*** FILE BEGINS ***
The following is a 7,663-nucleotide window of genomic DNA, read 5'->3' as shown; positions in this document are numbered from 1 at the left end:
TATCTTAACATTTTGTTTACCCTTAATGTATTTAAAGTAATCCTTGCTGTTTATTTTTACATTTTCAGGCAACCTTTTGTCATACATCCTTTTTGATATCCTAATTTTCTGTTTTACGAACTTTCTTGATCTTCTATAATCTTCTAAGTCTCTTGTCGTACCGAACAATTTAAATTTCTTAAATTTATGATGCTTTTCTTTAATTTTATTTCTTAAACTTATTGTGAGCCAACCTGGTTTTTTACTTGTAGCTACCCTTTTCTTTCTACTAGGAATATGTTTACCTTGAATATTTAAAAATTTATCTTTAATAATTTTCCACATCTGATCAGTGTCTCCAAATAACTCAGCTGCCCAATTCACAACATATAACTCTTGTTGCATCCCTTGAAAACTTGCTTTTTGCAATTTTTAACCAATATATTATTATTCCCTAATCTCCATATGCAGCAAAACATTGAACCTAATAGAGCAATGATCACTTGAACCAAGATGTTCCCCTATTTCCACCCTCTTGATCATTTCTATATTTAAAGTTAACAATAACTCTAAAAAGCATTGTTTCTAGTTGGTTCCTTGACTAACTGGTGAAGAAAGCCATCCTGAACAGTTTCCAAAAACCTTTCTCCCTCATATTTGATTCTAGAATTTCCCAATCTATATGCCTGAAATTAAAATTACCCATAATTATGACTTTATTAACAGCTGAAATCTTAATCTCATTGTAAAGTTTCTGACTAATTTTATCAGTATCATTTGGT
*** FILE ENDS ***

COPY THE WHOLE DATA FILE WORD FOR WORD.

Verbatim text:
The following is a 7,663-nucleotide window of genomic DNA, read 5'->3' as shown; positions in this document are numbered from 1 at the left end:
TATCTTAACATTTTGTTTACCCTTAATGTATTTAAAGTAATCCTTGCTGTTTATTTTTACATTTTCAGGCAACCTTTTGTCATACATCCTTTTTGATATCCTAATTTTCTGTTTTACGAACTTTCTTGATCTTCTATAATCTTCTAAGTCTCTTGTCGTACCGAACAATTTAAATTTCTTAAATTTATGATGCTTTTCTTTAATTTTATTTCTTAAACTTATTGTGAGCCAACCTGGTTTTTTACTTGTAGCTACCCTTTTCTTTCTACTAGGAATATGTTTACCTTGAATATTTAAAAATTTATCTTTAATAATTTTCCACATCTGATCAGTGTCTCCAAATAACTCAGCTGCCCAATTCACAACATATAACTCTTGTTGCATCCCTTGAAAACTTGCTTTTTGCAATTTTTAACCAATATATTATTATTCCCTAATCTCCATATGCAGCAAAACATTGAACCTAATAGAGCAATGATCACTTGAACCAAGATGTTCCCCTATTTCCACCCTCTTGATCATTTCTATATTTAAAGTTAACAATAACTCTAAAAAGCATTGTTTCTAGTTGGTTCCTTGACTAACTGGTGAAGAAAGCCATCCTGAACAGTTTCCAAAAACCTTTCTCCCTCATATTTGATTCTAGAATTTCCCAATCTATATGCCTGAAATTAAAATTACCCATAATTATGACTTTATTAACAGCTGAAATCTTAATCTCATTGTAAAGTTTCTGACTAATTTTATCAGTATCATTTGGT